11 May 2009

Boat-tailed grackle from Florida

BoatailedGrackle1

I photographed this bird in Florida last month at a beach that had picnic tables. The bird was obviously used to having food thrown at it by the picnickers and probably also cleaning up after them. It was rather tame and while I was getting my equipment out of the trunk of my car, it kept watching me from the top of a nearby rock and even landing near me in expectation of some morsels. But I only took its pictures.

BoatailedGrackle2

My meager birding talents did not let me identify it. So, I e-mailed the pictures to John, who writes A DC Birding Blog, and he identified it as a female boat-tailed grackle (Quiscalus major). Note that the males are black and look quite different than the females.

Also note how the bird was perched on that rock with one leg lifted up.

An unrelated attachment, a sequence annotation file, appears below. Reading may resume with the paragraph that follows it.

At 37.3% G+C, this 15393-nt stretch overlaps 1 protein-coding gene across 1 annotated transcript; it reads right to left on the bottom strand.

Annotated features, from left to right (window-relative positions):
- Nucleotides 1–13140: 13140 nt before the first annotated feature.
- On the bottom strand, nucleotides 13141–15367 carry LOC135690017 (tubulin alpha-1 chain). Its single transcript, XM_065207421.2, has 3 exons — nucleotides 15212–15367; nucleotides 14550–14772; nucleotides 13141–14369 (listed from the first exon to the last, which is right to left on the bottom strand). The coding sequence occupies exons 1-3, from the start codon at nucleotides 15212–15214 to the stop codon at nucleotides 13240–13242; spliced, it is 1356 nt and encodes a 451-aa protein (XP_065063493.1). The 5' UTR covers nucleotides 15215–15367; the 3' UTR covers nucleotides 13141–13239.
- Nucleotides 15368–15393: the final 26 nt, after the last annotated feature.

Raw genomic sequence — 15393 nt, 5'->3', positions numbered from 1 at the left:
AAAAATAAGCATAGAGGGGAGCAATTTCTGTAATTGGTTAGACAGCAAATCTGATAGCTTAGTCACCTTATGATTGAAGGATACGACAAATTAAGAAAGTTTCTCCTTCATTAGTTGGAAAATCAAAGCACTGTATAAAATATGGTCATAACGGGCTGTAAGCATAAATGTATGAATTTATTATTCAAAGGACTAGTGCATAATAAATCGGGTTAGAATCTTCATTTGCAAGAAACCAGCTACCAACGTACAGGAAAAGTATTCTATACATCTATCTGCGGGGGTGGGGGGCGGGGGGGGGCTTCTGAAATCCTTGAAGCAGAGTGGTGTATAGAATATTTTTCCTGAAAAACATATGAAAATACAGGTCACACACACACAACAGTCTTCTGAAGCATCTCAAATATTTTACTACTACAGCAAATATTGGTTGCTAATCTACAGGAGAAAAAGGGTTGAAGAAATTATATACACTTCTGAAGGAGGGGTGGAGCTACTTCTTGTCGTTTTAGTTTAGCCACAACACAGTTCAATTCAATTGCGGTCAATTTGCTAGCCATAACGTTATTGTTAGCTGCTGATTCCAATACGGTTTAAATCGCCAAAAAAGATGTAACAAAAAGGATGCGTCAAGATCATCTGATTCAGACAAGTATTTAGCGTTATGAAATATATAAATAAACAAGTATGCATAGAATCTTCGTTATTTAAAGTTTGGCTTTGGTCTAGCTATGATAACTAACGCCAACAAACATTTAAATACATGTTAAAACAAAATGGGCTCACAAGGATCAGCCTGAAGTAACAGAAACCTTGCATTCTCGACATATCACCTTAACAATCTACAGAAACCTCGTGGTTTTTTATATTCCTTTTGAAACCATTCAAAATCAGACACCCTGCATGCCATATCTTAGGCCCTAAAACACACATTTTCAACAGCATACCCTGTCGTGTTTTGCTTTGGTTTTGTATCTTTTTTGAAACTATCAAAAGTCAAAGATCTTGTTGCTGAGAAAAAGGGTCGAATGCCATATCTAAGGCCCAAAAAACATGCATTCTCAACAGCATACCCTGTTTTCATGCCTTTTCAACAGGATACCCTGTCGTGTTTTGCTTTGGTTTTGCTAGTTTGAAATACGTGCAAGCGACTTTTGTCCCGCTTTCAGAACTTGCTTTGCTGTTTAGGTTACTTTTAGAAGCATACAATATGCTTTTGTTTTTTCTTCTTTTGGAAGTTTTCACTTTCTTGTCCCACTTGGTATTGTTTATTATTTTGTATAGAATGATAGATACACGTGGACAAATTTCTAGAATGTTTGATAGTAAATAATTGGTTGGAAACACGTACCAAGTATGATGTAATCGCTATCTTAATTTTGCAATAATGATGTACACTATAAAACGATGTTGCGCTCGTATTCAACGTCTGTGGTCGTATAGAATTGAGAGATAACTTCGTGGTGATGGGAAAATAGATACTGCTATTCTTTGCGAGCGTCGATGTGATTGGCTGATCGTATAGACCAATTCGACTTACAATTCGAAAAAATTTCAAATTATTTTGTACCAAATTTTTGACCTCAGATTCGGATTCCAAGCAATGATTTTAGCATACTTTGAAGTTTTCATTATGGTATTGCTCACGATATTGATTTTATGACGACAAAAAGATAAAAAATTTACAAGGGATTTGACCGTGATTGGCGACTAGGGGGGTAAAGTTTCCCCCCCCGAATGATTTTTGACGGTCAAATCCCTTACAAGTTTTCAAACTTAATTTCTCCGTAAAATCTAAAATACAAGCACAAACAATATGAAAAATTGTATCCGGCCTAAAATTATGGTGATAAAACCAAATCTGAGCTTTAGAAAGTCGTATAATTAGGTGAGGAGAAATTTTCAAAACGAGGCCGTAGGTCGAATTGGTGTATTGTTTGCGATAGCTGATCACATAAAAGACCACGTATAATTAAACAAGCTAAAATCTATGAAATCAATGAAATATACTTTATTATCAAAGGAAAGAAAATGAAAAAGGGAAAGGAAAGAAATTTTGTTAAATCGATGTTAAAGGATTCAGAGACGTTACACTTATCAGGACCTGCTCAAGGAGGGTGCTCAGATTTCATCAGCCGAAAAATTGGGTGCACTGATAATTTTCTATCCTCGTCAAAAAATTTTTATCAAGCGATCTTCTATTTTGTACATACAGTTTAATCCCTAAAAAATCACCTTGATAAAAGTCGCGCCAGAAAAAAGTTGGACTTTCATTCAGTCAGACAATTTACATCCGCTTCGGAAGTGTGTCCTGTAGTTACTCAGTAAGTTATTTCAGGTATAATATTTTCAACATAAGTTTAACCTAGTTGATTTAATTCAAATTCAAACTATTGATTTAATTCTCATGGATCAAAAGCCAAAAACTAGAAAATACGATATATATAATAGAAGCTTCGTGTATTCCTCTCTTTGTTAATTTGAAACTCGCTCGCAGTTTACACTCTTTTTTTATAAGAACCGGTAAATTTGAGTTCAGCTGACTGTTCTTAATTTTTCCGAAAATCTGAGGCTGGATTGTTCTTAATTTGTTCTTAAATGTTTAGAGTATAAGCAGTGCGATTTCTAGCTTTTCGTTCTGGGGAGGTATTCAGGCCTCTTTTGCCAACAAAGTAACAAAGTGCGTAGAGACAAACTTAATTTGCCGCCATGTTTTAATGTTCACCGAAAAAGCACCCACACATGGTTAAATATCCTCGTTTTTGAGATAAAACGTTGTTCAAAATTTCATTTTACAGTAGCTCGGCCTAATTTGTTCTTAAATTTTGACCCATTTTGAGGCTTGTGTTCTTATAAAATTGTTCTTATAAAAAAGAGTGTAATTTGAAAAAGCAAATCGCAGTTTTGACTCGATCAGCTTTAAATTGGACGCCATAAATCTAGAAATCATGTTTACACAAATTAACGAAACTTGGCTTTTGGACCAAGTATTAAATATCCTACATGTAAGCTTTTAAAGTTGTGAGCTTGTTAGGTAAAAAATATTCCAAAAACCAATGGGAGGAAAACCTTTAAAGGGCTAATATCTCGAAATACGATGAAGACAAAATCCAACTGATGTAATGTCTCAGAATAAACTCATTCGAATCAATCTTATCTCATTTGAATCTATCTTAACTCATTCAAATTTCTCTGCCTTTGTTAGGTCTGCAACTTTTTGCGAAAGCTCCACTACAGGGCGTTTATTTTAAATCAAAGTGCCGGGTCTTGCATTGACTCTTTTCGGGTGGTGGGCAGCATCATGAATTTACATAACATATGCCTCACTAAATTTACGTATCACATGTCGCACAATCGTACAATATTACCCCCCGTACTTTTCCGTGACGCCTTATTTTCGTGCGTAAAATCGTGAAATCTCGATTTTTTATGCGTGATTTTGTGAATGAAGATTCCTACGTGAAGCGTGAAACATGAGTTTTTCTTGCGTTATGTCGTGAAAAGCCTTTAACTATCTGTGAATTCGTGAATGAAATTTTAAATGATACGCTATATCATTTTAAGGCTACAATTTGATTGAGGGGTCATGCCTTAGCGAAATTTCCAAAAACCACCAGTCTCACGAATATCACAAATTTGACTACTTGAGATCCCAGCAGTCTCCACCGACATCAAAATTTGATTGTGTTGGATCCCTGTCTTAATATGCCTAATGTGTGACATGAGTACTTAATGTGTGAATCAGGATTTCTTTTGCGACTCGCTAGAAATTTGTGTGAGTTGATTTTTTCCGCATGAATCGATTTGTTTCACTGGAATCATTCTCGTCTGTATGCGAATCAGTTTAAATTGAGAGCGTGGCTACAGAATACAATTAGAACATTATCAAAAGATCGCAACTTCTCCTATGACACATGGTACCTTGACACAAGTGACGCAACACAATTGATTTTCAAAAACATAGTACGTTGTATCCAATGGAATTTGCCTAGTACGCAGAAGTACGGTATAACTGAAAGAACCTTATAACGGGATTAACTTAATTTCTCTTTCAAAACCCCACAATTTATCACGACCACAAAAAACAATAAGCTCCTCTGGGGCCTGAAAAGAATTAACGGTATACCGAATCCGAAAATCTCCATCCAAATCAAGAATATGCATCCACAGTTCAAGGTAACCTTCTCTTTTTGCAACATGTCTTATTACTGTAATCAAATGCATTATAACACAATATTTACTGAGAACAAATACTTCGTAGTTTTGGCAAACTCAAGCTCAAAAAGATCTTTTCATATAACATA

BoatailedGrackle3

2 comments:

xoggoth said...

It is odd how some species of bird, like pheasants, blackbirds or other members of the thrush family, are remarkably fearless while others like sparrows or doves never overcome their fear no matter how often they see people around.

It does not appear to be a directly learned response either, young blackbirds and thrushes start ignoring you and hopping around a few feet away as soon as they fledge. Do the adults communicate what is safe and what isn't in some way that is not obvious?

AYDIN ÖRSTAN said...

But the city pigeons, which are related to doves, could become quite tame. And then there are messenger pigeons, of course. It may have something to do with their intelligence. Maybe the larger birds are more intelligent than the smaller ones.